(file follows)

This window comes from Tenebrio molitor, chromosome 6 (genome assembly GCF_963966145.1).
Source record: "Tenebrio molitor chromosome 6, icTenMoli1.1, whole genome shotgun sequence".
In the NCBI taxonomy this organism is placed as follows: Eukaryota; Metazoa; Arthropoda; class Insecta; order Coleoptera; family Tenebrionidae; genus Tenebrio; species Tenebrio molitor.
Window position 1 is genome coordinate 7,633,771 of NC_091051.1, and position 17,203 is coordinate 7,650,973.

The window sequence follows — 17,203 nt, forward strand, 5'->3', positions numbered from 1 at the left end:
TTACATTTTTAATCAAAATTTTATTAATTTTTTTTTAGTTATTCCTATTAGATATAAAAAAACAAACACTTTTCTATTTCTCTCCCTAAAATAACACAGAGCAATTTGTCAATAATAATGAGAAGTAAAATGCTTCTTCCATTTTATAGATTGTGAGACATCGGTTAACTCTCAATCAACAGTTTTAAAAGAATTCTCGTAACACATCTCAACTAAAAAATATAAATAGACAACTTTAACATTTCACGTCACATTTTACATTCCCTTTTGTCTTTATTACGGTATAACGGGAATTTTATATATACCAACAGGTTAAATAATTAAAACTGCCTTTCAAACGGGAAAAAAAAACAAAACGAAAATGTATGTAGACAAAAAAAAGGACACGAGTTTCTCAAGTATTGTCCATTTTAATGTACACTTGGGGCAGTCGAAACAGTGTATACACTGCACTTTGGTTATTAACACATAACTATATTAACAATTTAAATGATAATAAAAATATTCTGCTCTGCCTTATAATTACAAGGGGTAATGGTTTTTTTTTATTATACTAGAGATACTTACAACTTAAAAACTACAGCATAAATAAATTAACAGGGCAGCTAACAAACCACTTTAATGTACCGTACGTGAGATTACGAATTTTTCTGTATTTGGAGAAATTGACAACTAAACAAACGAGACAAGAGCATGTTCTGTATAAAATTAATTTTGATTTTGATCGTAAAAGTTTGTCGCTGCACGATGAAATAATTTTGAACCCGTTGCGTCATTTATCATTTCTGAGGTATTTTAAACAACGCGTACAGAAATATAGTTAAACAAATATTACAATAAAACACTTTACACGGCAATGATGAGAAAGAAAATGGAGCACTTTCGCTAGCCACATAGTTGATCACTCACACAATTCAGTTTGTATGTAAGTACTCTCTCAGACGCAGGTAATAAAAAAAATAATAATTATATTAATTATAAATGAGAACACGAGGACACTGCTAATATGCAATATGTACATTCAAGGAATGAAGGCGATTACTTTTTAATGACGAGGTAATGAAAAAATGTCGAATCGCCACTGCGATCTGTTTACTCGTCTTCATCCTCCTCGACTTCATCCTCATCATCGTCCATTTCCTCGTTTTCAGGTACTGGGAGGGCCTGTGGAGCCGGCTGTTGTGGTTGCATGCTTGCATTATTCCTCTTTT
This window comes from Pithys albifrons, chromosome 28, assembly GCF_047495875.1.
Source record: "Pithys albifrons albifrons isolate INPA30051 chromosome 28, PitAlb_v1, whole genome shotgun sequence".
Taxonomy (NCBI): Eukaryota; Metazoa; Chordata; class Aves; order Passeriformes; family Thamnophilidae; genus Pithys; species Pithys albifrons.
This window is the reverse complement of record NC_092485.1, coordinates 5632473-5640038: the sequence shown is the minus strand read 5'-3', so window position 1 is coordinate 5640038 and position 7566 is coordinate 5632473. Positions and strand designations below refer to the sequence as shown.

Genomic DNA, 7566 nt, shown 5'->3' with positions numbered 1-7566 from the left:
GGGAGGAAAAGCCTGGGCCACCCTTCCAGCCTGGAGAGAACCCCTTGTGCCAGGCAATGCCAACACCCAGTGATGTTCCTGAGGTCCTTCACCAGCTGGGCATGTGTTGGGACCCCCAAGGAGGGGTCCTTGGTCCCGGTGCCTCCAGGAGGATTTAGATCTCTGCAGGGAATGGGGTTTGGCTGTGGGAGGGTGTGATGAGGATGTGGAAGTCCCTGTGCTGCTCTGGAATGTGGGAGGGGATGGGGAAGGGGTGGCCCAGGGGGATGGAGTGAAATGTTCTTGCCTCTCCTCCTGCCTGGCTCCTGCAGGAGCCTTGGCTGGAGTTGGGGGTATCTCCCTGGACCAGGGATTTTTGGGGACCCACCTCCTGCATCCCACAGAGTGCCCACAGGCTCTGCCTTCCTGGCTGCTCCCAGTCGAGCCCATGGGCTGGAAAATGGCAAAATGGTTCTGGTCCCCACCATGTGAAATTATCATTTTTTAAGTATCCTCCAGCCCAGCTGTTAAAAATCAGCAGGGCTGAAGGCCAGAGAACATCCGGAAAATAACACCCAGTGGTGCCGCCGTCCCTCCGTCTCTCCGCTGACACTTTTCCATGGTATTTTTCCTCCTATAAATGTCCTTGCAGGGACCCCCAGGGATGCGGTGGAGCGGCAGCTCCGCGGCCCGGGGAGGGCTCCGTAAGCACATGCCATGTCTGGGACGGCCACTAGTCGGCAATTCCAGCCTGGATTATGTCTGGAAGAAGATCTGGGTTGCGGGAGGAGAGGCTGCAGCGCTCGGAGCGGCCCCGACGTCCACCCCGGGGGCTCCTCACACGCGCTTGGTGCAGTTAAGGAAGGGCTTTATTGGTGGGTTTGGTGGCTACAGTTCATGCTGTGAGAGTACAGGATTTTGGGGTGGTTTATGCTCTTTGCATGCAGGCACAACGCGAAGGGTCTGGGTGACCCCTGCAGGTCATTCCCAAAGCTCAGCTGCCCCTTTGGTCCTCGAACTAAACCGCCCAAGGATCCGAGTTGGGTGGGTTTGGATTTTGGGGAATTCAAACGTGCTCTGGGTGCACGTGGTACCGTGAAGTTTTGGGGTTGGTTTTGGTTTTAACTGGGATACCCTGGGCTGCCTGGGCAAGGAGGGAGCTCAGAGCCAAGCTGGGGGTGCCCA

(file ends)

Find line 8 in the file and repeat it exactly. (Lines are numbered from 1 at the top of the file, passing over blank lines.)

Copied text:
Source record: "Pithys albifrons albifrons isolate INPA30051 chromosome 28, PitAlb_v1, whole genome shotgun sequence".